“Vaccines use the target antigen to create antigen-specific immunity.”
Where do we start?
Unfortunately, not much is known about SARS-CoV-2, so vaccine creation is difficult. But the virus that causes SARS, SARS-CoV, is genetically similar to SARS-CoV-2. As a result, immunological information concerning SARS can be used in the COVID-19 vaccine investigation (Ahmed).
For example, one can note the significance of the spike and nucleocapsid proteins. The spike proteins make up the outermost membrane of the virus, and the nucleocapsid proteins make up the capsid, or the casing, around the viral genetic material. Targeting spike proteins in SARS vaccines has provoked strong immune responses, likely because of the role that spike proteins play in binding the virus to the host. Targeting nucleocapsid proteins also provoked strong immune responses, which bodes well because the protein is abundant during infection. These two proteins serve as a good starting point for COVID-19 vaccine research (Ahmed).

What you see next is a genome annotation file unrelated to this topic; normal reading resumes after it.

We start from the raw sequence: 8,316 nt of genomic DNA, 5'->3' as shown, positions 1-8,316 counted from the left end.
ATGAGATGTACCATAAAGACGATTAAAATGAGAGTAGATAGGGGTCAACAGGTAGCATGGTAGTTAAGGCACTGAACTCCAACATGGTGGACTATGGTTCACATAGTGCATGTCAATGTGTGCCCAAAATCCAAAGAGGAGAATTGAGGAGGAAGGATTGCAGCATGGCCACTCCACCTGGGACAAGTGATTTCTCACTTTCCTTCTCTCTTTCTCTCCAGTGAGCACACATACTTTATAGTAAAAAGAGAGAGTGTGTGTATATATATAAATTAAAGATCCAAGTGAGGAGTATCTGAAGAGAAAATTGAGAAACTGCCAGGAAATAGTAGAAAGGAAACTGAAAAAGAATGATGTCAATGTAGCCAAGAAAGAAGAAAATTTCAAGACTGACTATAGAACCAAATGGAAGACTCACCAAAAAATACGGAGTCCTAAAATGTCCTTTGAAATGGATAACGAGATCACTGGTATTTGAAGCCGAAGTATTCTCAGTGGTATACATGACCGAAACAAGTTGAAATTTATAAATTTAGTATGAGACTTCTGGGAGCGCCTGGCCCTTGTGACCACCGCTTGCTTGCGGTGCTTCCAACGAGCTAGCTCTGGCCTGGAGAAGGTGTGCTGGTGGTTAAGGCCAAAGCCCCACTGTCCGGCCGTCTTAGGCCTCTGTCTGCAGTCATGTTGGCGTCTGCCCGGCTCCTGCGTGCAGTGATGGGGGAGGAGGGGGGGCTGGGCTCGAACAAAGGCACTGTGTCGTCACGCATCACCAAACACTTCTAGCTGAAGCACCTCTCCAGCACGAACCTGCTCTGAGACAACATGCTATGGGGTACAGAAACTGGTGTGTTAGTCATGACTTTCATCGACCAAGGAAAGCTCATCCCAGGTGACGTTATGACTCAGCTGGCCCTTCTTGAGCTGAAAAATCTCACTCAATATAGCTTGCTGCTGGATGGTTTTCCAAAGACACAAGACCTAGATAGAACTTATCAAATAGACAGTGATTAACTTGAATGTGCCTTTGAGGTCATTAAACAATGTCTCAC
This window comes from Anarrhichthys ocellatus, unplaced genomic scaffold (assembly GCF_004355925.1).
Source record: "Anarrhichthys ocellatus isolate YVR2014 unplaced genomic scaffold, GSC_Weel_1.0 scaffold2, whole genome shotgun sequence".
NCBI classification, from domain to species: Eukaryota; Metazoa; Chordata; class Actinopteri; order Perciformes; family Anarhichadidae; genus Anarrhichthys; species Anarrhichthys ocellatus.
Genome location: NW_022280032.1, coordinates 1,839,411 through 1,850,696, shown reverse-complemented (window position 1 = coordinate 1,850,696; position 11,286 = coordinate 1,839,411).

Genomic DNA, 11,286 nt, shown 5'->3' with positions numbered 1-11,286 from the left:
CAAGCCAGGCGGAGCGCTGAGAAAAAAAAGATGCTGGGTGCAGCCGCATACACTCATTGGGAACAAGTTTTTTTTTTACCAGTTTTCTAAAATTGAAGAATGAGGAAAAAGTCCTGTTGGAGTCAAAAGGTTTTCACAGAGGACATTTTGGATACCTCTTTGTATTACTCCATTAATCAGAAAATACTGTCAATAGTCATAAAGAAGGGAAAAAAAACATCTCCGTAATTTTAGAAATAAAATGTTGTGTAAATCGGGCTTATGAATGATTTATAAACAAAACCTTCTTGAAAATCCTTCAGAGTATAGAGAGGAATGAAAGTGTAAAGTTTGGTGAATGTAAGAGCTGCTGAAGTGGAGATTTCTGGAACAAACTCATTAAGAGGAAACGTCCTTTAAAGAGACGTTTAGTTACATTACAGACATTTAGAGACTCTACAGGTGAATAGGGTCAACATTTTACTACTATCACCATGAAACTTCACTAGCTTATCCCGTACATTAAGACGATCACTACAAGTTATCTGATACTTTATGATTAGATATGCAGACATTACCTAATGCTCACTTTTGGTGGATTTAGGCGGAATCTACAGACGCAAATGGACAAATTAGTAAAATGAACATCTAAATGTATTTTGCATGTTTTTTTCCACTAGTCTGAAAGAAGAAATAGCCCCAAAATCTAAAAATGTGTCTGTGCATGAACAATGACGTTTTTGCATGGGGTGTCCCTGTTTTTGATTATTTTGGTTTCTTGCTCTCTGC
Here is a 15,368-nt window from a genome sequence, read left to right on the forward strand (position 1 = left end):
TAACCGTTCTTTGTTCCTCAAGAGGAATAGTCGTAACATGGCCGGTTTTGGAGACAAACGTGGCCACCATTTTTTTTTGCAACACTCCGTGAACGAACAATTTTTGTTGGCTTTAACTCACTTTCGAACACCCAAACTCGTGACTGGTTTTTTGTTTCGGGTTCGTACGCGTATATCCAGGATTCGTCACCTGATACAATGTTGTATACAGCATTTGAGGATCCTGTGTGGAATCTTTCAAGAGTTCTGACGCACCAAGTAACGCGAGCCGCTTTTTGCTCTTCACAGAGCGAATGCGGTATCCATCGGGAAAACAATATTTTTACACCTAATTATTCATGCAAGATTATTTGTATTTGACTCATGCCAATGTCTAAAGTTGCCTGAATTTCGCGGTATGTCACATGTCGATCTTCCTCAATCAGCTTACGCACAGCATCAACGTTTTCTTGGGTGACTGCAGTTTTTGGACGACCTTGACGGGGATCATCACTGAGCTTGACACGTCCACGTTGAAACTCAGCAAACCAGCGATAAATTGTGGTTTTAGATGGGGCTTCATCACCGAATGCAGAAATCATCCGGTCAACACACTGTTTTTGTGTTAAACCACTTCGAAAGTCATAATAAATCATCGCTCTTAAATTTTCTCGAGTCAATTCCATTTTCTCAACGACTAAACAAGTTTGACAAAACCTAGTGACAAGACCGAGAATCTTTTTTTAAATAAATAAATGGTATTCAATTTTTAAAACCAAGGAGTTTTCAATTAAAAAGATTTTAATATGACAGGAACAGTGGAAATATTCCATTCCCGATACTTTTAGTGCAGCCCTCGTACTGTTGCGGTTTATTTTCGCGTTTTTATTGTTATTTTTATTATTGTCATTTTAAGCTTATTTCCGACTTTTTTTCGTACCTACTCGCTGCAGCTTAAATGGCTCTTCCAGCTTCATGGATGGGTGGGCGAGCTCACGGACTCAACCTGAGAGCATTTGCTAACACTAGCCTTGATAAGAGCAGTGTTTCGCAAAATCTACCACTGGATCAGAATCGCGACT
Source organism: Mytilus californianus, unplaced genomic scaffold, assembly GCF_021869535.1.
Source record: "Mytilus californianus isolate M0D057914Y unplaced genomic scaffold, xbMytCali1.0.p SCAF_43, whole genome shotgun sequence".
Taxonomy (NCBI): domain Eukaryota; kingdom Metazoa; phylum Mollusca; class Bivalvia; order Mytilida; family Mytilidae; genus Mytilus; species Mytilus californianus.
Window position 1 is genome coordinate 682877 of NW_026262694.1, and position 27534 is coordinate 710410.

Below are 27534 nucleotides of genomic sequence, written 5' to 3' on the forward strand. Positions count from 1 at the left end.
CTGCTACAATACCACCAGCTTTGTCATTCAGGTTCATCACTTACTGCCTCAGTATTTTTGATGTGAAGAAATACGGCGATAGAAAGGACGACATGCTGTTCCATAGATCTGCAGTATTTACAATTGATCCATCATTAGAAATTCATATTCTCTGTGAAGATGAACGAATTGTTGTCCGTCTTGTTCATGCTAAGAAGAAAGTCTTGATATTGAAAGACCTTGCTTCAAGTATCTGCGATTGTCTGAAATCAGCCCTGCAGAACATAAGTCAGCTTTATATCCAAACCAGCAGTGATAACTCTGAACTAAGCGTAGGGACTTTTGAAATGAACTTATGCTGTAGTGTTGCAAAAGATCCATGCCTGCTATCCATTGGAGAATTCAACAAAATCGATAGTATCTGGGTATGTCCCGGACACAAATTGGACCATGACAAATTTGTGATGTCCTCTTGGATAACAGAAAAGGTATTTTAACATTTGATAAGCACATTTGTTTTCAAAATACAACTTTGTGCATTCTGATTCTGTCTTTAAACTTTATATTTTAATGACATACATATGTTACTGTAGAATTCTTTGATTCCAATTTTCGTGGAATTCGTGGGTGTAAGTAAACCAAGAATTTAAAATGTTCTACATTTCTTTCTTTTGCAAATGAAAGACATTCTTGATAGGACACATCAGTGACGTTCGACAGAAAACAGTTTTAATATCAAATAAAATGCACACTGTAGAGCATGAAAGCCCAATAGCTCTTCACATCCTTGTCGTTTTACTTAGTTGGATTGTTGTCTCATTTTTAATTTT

The roles of humoral (B-cell) and cell-mediated (T-cell) immune responses in the case of SARS are also insightful. In SARS, cell-mediated immune responses appears to be the most powerful, especially those that target spike and nucleocapsid proteins. Several of these T-cell epitopes from SARS-CoV are also present on SARS-CoV-2. Humoral immune responses could potentially be of interest as well: SARS-CoV B-cell responses against spike proteins in mice were able to protect against SARS, and many B-cell epitopes from SARS-CoV map onto SARS-CoV-2 perfectly. There are successful SARS B-cell responses that target the nucleocapsid protein, but the immunity does not last long (Ahmed).
What are some of the vaccine options right now, and how do they work?
Clinical trials have begun for five potential vaccines as of April 8, all of which somehow utilize genomics (Le).
One vaccine was manufactured by ModernaTX Inc. and is called mRNA-1273. It is an mRNA vaccine that encodes for a SARS-CoV-2 spike protein (“Safety and Immunogenicity Study of 2019-nCoV Vaccine”. The mRNA is encapsulated for injection in a lipid nanoparticle (LNP), which is a non-viral vector that is 100 nanometers or less in size and can maintain stability for at least a year at 4 degrees C (Cullis and Michael).